By Kieran Webber
I was in the fortunate position this summer to be working with many talented people, one of them being folk musician Adam Cross who goes by the moniker of Native Oak. An Irishman who found himself on Cornish shores working as an activity instructor, specifically in surfing and coasteering.
On the end of a busy Friday we both headed into Newquay, after making a stop for a pasty (end of day reduced…bargain) we made our way to Whiskers, a new trendy cafe/bar.
As we step in we are greeted by friendly smiles and a warm welcome, after grabbing our selected beverages we head upstairs, where we are greeted by a selection of pillows in all shapes and sizes and a rather inviting sofa.
With the recording equipment set up and my camera ready to go we start the interview. Adam sits there with his glowing blue eyes, golden locks of hair stroking his bushy wild beard; he listens intently waiting on ever word of my questions. A side of Adam is shown to me on this day that I had not seen before, he is serious and silent, he only speaks to answer and when he does it is rich in passion.
The logical beginning question is to find out why the name Native Oak, and with a grin on his face Adam answers: “Everyone asks me that man, for me it wasn’t about how do I come up with a name it was whether to use it or not.” He continues “As an artist I progressed and I started bringing people into my band I would want them to be recognised, rather than it being the Adam Cross show. Do you know what I mean? I didn’t write the drums or the violin or whatever it is.”
Like many singer/songwriters there is a lot of space in their music for other artists to contribute, for many it is an open space waiting to be filled. An artist such as Ben Howard has gone from him and a guitar to a whole backing band; things change sometimes for better or worse. Adam explains himself as a “Fiend for change” explaining: “what I had in mind say two or three years ago compared to now has changed and I know that will change again with other experiences I come across and the people that I am surrounded by. I’m a fiend for change I think change is healthy, things do change you know? Whether that is the way I play or my mindset.”
“As an artist I progressed and I started bringing people into my band I would want them to be recognised, rather than it being the Adam Cross show”
Adam’s music has a heavy focus around his personal experiences claiming he can’t “write fiction” describing his music as “fully about me personally 100 percent, people that are close to me, things I have observed.”
He picks one song in particular ‘Princess in the Night’ an observational song about “people not knowing if they are really close or not, people who haven’t let others know they care and adore them.”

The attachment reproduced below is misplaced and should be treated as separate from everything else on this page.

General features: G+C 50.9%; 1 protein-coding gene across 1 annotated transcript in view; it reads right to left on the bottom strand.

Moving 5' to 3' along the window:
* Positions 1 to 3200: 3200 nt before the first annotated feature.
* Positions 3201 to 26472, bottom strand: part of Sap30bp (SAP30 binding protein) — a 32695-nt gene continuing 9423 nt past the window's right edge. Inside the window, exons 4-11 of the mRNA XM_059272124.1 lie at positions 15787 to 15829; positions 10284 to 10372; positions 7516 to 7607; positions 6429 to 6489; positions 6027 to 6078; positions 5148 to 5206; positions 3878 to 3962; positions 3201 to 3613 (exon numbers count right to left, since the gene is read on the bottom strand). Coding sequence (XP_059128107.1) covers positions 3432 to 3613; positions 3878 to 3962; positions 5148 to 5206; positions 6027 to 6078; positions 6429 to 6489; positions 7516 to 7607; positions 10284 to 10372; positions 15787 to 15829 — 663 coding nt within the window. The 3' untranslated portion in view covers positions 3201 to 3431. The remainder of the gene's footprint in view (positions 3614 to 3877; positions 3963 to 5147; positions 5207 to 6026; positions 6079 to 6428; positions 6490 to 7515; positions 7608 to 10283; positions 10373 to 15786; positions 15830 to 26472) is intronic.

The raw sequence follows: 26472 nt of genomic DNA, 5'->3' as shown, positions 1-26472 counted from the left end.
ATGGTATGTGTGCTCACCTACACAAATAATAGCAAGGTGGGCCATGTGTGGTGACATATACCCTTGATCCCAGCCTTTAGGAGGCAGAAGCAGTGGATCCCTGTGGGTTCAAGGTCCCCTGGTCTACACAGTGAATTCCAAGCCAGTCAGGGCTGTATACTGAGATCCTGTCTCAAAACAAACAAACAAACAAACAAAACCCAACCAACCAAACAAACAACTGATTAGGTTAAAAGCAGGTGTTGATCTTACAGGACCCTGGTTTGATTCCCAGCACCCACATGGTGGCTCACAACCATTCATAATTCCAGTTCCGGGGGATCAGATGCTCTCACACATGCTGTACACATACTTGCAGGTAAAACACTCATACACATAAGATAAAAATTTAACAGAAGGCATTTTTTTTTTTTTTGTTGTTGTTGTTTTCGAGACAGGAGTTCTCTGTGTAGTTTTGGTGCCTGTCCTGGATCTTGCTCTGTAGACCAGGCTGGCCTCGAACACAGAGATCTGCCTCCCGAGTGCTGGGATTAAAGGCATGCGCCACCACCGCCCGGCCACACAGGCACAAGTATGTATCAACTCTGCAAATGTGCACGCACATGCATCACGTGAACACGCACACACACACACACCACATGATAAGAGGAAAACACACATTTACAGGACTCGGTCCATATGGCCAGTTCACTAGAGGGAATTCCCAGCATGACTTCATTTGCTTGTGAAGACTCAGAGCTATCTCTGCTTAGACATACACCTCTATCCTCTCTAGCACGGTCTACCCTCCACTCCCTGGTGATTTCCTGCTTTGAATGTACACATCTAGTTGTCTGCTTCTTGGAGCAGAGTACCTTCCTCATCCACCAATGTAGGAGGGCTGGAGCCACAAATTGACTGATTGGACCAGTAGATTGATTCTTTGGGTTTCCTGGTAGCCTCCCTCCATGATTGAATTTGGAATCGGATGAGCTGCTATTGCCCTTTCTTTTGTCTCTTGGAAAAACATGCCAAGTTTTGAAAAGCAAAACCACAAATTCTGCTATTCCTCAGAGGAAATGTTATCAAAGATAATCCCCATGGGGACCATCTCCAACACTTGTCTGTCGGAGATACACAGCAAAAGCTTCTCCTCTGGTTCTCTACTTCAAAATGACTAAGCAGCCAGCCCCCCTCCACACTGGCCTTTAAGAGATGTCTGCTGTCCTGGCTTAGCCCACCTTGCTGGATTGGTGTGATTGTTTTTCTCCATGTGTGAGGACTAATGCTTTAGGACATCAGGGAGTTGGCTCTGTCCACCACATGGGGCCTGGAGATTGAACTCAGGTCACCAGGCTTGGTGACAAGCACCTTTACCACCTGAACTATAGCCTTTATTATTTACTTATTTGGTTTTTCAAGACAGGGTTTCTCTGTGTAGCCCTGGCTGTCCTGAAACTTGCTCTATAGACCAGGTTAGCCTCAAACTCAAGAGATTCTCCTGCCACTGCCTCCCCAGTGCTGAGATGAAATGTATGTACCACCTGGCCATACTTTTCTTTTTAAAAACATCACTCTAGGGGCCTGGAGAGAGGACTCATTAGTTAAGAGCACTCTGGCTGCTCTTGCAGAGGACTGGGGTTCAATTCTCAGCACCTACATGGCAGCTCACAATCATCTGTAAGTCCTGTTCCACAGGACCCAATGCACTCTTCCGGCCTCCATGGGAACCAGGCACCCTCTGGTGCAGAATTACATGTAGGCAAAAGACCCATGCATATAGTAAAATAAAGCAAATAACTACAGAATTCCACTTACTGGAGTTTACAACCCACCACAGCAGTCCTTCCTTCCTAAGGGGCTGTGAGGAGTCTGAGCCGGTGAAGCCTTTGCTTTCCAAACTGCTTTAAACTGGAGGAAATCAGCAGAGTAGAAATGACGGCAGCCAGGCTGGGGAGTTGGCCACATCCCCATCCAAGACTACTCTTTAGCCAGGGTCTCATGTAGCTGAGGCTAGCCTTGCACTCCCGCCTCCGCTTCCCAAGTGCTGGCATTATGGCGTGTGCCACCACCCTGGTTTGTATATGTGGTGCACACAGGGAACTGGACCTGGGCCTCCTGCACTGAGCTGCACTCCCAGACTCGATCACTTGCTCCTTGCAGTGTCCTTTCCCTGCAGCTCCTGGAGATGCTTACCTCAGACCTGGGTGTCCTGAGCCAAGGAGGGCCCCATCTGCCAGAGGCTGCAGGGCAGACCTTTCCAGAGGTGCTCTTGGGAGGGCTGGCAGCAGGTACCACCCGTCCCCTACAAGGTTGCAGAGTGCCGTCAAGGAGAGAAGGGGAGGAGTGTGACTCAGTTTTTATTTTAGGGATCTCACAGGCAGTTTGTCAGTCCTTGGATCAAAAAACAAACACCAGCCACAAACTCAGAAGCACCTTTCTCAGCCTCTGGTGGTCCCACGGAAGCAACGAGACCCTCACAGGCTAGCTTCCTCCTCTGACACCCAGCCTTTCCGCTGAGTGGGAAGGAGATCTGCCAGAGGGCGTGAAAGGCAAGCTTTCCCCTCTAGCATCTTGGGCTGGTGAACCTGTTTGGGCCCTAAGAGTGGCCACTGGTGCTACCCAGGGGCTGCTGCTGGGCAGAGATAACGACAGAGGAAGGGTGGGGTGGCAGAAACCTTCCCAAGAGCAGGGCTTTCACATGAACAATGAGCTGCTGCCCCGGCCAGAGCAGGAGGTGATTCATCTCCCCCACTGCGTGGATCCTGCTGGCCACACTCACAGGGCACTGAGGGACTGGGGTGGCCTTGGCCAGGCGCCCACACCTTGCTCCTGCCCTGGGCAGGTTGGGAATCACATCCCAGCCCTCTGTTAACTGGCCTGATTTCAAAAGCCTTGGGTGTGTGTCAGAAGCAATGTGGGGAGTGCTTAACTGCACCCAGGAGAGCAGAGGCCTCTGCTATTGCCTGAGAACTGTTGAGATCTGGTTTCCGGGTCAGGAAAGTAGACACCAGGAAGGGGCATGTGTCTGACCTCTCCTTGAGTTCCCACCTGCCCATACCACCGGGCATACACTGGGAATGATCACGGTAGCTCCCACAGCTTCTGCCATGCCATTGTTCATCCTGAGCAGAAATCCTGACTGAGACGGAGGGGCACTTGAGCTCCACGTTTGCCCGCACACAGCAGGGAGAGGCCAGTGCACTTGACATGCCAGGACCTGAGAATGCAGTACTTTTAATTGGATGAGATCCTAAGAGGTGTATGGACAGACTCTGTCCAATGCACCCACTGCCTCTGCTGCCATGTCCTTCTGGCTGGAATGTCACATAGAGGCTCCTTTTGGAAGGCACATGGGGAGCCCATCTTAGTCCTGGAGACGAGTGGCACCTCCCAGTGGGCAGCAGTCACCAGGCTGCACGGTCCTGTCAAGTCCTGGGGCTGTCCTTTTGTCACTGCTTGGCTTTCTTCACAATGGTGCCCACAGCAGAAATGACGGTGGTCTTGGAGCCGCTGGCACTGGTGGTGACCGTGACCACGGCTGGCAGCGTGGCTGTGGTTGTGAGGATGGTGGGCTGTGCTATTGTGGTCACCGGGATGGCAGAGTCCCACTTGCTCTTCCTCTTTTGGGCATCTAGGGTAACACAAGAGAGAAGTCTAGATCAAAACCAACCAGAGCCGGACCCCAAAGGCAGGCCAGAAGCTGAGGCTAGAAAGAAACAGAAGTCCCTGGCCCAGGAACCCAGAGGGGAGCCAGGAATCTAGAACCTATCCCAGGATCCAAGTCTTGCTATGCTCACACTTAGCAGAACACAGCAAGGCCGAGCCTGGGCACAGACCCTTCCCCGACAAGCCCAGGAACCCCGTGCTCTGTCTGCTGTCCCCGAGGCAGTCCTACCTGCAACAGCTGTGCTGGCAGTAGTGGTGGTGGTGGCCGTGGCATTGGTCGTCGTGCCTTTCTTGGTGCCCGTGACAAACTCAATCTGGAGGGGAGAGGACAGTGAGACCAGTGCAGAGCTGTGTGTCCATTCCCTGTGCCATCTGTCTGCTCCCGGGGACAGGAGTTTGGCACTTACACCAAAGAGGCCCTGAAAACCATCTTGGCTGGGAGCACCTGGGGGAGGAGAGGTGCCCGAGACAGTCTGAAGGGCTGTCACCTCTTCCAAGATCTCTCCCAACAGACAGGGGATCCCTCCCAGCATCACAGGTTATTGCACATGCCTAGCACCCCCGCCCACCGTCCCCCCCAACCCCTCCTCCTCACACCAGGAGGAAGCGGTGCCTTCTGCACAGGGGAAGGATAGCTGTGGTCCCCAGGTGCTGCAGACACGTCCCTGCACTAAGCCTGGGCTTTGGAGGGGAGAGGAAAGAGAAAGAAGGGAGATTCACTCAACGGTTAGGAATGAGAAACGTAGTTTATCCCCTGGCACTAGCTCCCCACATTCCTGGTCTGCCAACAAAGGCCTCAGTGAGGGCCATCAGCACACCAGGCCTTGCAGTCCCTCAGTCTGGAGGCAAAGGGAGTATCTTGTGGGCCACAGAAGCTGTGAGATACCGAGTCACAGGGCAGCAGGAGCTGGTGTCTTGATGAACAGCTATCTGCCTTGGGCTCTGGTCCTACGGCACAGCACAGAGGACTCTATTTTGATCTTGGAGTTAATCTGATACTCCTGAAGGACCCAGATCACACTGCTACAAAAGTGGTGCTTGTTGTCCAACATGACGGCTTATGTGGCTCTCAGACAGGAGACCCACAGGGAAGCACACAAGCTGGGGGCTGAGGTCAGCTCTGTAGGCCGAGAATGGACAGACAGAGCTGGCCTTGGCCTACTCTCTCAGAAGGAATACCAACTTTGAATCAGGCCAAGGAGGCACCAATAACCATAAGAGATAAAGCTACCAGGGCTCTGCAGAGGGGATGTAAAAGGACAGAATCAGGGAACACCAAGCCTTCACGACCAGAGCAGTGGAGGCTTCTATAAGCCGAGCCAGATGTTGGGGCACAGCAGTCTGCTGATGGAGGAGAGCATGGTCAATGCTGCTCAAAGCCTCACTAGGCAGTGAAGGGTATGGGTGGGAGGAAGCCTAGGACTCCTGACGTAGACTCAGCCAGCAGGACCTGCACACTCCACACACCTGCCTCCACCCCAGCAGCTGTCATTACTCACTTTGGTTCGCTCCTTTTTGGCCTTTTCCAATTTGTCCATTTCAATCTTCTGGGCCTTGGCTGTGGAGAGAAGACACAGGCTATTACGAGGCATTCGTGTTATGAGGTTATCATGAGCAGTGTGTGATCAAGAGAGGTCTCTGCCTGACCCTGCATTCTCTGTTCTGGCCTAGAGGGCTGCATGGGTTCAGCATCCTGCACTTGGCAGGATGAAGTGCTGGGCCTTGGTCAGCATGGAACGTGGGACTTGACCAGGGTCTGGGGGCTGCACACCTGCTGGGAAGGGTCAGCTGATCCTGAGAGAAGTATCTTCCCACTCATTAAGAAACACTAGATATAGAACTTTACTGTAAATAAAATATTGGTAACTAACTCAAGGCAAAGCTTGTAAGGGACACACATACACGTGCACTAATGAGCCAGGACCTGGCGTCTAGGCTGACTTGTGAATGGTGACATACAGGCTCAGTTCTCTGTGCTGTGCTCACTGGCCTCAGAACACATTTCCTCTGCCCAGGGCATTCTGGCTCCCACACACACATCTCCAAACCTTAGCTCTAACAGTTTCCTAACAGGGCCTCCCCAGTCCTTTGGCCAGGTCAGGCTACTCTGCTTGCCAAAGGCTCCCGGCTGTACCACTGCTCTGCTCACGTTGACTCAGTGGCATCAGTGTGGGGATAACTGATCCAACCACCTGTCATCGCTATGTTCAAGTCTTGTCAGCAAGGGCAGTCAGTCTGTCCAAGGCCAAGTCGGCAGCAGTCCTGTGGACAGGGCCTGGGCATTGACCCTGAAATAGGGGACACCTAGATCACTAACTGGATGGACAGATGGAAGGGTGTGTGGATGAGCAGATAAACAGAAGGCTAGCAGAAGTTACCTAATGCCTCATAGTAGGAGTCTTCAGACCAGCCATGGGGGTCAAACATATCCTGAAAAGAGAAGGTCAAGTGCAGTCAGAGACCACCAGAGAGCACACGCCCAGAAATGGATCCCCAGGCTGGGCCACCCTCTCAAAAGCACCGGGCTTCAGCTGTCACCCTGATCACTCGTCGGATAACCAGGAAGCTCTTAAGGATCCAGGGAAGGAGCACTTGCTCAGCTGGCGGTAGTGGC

We take 5 minutes to sip our drinks and munch on our pasties. I have watched Adam eyeing it up as I take photos whilst firing questions towards him. We have both now relaxed a bit more Adam slumps into the white heavily cushioned sofa, whilst I sit back in the wingback arm chair.
A stroke of his beard and a brush of the chest to clear all crumbs and the interview process continues, I was curious to know what approach he takes when recording his music. He defines it as a “Pain in the arse” explaining: “Recording for me is I will have the song in my head ready to go, but as soon as record is pressed it will just go and won’t sound right. My songwriting is very emotive like a lot of artists.”
Adam begins to explain the recording process for his first LP “recording the first album was just like going through the process” but he expects the second album to be “more expressive.”
“Recording for me is I will have the song in my head ready to go, but as soon as record is pressed it will just go and won’t sound right”
It appears that Adam much prefers a more DIY approach to recording his music due to the fact that he can “have one song that I made during the day and I will be happy with it but I could come home one night after the piss and I’m tired and the song could sound so different, sometimes better with more strain on my vocals and more emotion.” It is for this reason that the next album will have a simple recording process so that it “stays raw.”
Due to Adam’s take on recording I thought it necessary to question him about the recent vinyl boom in the past couple of years, but for Adam it is of minor interest as he is more concerned about “just getting my music out there whether it is on mp3, cassette or vinyl”.
He draws a lot of influence from old blues artists due to the way they “record their music, it is so raw you can hear the crackling in the mix.” You can hear this influence through Adam’s music, the grittiness that runs through his vocals is almost a homage to Howlin’ Wolf.
As the interview comes to a close, Adam pours the rest of his Ale into his glass and I begin to pack up my equipment; the background music comes to a close and the cafe/bar falls silent. We gather our belongings and leave, as we shake hands Adam, as humble and friendly as ever, thanks me for my time and cruises down the street in his relaxed demeanour.